what's new - archive
[Archive news item]
Building a Better World
CHURCHES TOGETHER IN BRITAIN AND IRELAND
DATE 17 MAY 2007
PRESS RELEASE - FOR IMMEDIATE USE
BUILDING A BETTER WORLD
NEW BOOK EXAMINES WHERE HOPE WENT WRONG, AND PUTTING IT RIGHT
There is a growing sense among Christians and many other people that things must and can radically change so that the world of the 21st century will be fair, safe and sustainable. Back in the late 1980s, similar hopes burnt brightly following the fall of the Berlin Wall and the collapse of Communism. Why have those hopes for a new society not been realised? How might such hopes be rekindled in an age of accommodation that says we have to lower our sights and find ways of coping with a society that is increasingly crude, materialistic and uncivil?
A new book from Churches Together in Britain and Ireland addresses the challenges that must be met if a genuine "civil society", which will include a moving beyond destructive capitalism, is to come into being. The book also explores a vision of a common culture that is still pluralistic, and takes a critical look at the faith that has been placed in democracy.
A World Transformed by Pat Logan is based on a series of ecumenical seminars held annually at Cumberland Lodge, Windsor Great Park, from 1990 to 2004. These gatherings explored new possibilities of social transformation in the light of the upheavals that followed the beginning of the fall of Communism in 1989, advances in technology, and the radical rethinking of Christian social theology.
The seminars brought people who were working on behalf of the churches in the field of social responsibility together with cutting-edge thinkers, not all of them Christian, involved in the political, economic and social sciences. Using the seminars as a springboard, Pat Logan has written A World Transformed: When Hopes Collapse and Faiths Collide to carry forward the interaction between Christian belief and social theory that characterised those lively discussions. Logan offers a reflective, critical exploration and attempts to raise our sights to the kind of society for which Christians ought still to be working.
The seminars began at a time when great hopes were being placed on the hidden potential of "civil society". In A World Transformed, Pat Logan argues that it is precisely through an examination of civil society failures that a more mature hope can emerge for the developing of a common culture, for the finding of alternatives to capitalism, and for reassessing models of democracy.
Taking a critical look at past theologies of social transformation, Logan sees the key to mature hope in a theology of grace, and draws particularly on St Augustine's vision of the City of God. Much to his own surprise, Logan discovers the path leads to a call for the church to recover her civilising mission.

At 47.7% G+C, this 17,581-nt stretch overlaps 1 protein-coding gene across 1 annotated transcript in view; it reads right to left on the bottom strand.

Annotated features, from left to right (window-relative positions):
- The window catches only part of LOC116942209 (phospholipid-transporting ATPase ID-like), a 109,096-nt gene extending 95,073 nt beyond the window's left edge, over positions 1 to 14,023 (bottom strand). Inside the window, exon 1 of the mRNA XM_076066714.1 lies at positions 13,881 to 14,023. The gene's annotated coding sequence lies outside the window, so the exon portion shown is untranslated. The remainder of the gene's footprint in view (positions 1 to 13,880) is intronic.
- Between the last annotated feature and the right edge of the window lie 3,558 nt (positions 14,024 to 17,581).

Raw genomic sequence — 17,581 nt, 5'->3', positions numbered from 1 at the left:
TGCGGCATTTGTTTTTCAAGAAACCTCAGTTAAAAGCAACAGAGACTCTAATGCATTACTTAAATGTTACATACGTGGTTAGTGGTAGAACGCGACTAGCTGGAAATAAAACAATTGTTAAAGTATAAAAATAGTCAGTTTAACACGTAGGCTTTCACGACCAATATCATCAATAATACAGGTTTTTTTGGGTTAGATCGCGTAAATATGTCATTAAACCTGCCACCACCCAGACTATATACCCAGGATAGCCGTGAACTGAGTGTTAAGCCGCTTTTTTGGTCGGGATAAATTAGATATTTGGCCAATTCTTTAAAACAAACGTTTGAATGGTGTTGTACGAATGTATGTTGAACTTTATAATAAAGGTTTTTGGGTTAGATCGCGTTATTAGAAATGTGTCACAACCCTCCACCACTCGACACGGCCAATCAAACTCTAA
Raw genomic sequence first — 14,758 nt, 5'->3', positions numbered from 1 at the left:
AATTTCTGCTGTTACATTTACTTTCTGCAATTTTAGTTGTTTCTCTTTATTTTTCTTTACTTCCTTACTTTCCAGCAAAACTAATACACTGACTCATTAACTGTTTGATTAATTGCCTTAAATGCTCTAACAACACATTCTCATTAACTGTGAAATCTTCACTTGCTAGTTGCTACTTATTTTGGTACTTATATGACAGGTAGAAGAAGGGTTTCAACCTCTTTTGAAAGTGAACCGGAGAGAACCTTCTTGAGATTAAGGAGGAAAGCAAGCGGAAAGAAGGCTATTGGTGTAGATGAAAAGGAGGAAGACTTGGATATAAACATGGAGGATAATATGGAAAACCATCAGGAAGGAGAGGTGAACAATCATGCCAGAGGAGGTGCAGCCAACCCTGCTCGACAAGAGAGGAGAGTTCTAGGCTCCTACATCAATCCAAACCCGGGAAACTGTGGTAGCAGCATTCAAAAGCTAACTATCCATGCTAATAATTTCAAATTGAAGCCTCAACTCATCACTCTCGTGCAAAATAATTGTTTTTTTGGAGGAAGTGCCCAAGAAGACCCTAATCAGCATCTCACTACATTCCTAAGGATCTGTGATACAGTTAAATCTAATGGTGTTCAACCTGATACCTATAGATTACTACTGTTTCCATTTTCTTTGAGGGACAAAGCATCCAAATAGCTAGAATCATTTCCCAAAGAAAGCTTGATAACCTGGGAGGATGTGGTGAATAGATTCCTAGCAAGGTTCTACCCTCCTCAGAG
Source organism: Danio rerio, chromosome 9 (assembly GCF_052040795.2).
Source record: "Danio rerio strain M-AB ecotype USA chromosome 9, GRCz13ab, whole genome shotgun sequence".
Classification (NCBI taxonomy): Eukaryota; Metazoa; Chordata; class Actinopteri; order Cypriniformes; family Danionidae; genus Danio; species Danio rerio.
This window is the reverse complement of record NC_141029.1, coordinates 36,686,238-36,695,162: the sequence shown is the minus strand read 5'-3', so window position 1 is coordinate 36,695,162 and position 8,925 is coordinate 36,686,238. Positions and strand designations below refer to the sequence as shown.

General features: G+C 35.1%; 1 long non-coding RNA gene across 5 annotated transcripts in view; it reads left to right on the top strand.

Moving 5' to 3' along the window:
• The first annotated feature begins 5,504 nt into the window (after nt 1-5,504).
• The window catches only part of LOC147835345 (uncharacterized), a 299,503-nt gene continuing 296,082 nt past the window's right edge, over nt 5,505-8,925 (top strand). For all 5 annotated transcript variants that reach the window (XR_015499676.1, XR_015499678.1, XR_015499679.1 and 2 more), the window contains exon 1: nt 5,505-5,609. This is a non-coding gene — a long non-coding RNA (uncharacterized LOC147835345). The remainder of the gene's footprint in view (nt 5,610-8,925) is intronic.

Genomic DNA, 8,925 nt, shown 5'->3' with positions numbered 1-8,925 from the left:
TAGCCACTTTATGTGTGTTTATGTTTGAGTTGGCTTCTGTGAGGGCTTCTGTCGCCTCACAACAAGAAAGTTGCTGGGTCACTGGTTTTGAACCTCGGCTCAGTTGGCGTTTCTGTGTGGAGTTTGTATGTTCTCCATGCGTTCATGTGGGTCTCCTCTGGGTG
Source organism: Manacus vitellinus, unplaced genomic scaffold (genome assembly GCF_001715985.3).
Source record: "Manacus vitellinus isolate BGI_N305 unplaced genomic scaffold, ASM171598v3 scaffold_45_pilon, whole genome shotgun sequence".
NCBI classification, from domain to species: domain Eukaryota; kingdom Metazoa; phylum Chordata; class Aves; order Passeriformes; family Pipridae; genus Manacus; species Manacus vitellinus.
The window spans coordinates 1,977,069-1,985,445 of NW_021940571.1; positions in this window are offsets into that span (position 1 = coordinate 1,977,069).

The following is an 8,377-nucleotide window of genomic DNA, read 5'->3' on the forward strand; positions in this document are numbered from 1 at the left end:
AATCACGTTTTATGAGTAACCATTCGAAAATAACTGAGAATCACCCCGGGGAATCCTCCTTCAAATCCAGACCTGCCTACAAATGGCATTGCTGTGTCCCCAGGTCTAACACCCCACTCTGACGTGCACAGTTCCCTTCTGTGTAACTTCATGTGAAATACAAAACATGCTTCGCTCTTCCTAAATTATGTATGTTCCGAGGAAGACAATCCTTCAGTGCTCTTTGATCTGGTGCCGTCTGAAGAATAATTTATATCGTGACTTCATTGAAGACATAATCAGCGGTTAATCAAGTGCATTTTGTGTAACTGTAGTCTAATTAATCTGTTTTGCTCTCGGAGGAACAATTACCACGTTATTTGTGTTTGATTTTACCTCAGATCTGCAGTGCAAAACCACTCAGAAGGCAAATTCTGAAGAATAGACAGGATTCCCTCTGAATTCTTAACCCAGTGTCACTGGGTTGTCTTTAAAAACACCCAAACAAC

The launch of A World Transformed will take place on Wednesday 30th May at 4.30 p.m. in the offices of Churches Together in Britain and Ireland, 3rd Floor, Bastille Court, 2 Paris Garden, London SE1 8ND, when the main speaker will be Methodist minister The Revd Lord Leslie Griffiths. Please note that the text of A World Transformed is embargoed until then. Light refreshments will be available.
Note on author
From 1976 until 2002, Pat Logan worked for the Anglican Diocese of Southwark as adviser on homelessness, and on wider issues of social responsibility. He was also co-ordinator of Church Action on Homelessness in London. He has recently been serving as consultant to the London Churches Group for Social Action. Logan taught moral theology for nine years in the United States before coming to Britain. He holds degrees in theology and canon law from the Pontifical Gregorian University in Rome, and a doctorate in religion and human nature from Hartford Seminary Foundation in Connecticut.
Note for editors
Churches Together in Britain and Ireland helps the Churches to think, work and pray together. It is the official ecumenical body that brings together Catholic, Orthodox, Anglican, Protestant and Pentecostal traditions, and is the direct successor to the British Council of Churches. Its work includes racial justice, inter faith relations, international affairs, global mission, faith, unity and spirituality. Churches Together in Britain and Ireland works closely with the "Churches Together" bodies that focus separately on England, Scotland, Wales and Ireland. See www.ctbi.org.uk.